Skelton reminds me Arsenault’s show is a comedy. Her shows sell out in Toronto, and she just finished a run at Buddies in Bad Times.
Etiquette (Jan. 26 to 31 at Baked Café)
From Britain’s Theatre Rotozaza comes an intimate form of theatre. Participants come to Baked Café, put on headphones and talk to each other using only the lines they hear in the headphones. Skelton brought this to Whitehorse because it asks the question: Is this theatre?
“Well, it’s an experience that involves a narrative, characters, witnesses, physical space where it happens, props and a set — that’s a classic definition of ‘theatre,’ — except you are the audience and the characters and the lines are given to you to deliver,” Skelton says.
He notes that people don’t have to worry about performing in front of Baked Café. “It’s a very intimate conversational theatre — no one hears you but the other person participating.”
Etiquette also happens to be the basis for this year’s Pivot poster (the controversial note — you know the one).
Brian Fidler’s Broken (January 26 to 27 at The Old Fire Hall)
“Brian is one of the Yukon’s most prolific theatre creators — Cam & Legs, Hat Trick, Cloaker and the Cabinet, among others — and this live performance with found objects tells a story of a boy struggling to maintain a relationship with a grandfather who is slowly succumbing to Alzheimer’s.
Broken will share the stage with two other performers: Hazel Venzon from Vancouver and Whitehorse’s Amber Walker.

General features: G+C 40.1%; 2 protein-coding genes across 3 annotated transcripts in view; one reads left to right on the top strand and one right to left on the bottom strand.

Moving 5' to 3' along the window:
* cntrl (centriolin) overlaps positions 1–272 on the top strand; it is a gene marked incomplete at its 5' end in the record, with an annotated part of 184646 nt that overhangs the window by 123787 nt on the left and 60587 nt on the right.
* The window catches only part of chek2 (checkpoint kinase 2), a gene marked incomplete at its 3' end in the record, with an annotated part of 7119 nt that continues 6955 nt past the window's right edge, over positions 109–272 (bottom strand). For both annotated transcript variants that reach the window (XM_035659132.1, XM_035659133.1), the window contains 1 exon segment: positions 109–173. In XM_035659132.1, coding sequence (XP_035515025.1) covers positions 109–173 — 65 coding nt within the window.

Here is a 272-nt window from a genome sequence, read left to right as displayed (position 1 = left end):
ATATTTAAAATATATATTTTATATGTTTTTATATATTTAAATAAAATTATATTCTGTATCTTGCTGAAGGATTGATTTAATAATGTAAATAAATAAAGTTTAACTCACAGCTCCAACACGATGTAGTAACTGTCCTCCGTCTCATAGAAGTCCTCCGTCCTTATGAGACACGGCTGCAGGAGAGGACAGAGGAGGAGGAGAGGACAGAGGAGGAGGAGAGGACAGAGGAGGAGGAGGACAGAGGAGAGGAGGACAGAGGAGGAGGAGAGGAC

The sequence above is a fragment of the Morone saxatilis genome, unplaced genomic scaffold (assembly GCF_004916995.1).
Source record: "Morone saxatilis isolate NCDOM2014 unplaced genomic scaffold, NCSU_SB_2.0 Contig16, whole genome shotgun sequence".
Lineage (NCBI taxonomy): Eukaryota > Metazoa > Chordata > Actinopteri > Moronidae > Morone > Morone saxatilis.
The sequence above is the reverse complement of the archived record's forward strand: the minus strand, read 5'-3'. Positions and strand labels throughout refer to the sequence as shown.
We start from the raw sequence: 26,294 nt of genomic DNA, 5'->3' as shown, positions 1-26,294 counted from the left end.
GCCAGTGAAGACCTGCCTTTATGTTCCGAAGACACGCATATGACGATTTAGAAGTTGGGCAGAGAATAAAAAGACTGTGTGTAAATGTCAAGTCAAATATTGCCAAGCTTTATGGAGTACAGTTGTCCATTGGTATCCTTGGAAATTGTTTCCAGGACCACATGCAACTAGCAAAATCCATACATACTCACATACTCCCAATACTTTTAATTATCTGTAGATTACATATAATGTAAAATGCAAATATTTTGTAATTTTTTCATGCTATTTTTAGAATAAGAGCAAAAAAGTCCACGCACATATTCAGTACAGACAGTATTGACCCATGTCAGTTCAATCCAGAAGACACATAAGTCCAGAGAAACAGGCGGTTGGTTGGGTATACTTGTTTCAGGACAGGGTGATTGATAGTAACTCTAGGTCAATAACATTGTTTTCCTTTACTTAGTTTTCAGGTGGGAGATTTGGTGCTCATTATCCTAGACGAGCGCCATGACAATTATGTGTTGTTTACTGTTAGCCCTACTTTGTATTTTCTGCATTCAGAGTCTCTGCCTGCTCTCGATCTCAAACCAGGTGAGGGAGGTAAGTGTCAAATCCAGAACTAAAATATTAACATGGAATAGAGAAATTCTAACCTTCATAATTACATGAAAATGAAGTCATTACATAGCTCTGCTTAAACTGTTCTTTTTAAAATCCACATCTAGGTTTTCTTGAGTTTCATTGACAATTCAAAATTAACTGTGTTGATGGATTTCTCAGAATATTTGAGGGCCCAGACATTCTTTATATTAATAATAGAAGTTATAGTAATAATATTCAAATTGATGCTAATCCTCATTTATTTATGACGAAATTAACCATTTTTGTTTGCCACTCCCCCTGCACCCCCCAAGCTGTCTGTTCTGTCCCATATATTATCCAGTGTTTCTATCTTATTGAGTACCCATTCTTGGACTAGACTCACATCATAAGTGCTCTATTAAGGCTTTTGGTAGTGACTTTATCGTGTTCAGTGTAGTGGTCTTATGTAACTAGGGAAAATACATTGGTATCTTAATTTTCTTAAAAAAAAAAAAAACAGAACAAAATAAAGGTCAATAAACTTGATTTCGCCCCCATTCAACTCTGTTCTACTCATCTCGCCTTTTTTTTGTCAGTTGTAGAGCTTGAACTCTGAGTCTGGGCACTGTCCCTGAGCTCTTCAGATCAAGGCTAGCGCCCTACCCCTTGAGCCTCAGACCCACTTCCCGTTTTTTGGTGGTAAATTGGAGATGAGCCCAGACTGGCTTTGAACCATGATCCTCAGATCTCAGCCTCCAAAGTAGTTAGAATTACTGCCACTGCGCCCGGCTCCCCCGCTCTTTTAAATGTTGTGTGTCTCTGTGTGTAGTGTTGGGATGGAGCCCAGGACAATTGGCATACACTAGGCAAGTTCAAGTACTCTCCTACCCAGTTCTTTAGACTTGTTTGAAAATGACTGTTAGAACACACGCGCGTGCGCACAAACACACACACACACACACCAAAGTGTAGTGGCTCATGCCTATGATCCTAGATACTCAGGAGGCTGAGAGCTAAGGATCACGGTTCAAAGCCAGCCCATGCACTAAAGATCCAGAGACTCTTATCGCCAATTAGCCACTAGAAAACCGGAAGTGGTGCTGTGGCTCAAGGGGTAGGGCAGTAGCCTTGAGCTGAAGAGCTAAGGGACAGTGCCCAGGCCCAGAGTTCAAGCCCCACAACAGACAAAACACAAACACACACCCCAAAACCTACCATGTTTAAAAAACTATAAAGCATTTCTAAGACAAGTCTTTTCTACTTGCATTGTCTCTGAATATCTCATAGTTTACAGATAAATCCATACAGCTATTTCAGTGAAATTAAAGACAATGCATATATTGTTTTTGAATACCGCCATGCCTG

Hazel Venzon’s Embrace, shares stories of our local Filipino community. “Hazel is moving up to Whitehorse, and this performance is from the interviews she did with local Filipinos,” Skelton says.
Amber Walker’s His Story explores one First Nation’s man’s “starlight tour” (“the word for where the police take an intoxicated person and dump him or her at the edge of town”).
“Brian Fidler and Amber Walker also fulfil Nakai’s mandate of taking local theatre to the next level. We hope to do that every year.
We have Tanya Marquardt lined up for next year and, last year, we had Joseph Tisiga. We want to continue the process of developing local theatre and, hopefully, as often as we can, seeing it through to production.”
All of this theatre — and the carnivalesque talk —begs the excited Barker question … so I ask it: Will they be amazing, stupendous, everything we ever dreamed?
Skelton smiles: “How can any one work of art or theatre or anything live up to that expectation?”
He laughs and then gets really serious for a moment. And I think I’ve left the carnival for the classroom.
“Theatre … religion … art … science — these are all devices cultures use to investigate themselves and the world. We define and redefine ourselves through cultural activities.” And then he stops, leans back, becomes casual again, giving up the classroom for the carnival.
“So, that’s Pivot,” he says. “As we’re reshaping and defining this festival, it’s reshaping and redefining what we think of as theatre.”
Pivot is from Jan. 26 to 31 and will include talkbacks and workshops. More information can be found at www.nakaitheatre.com.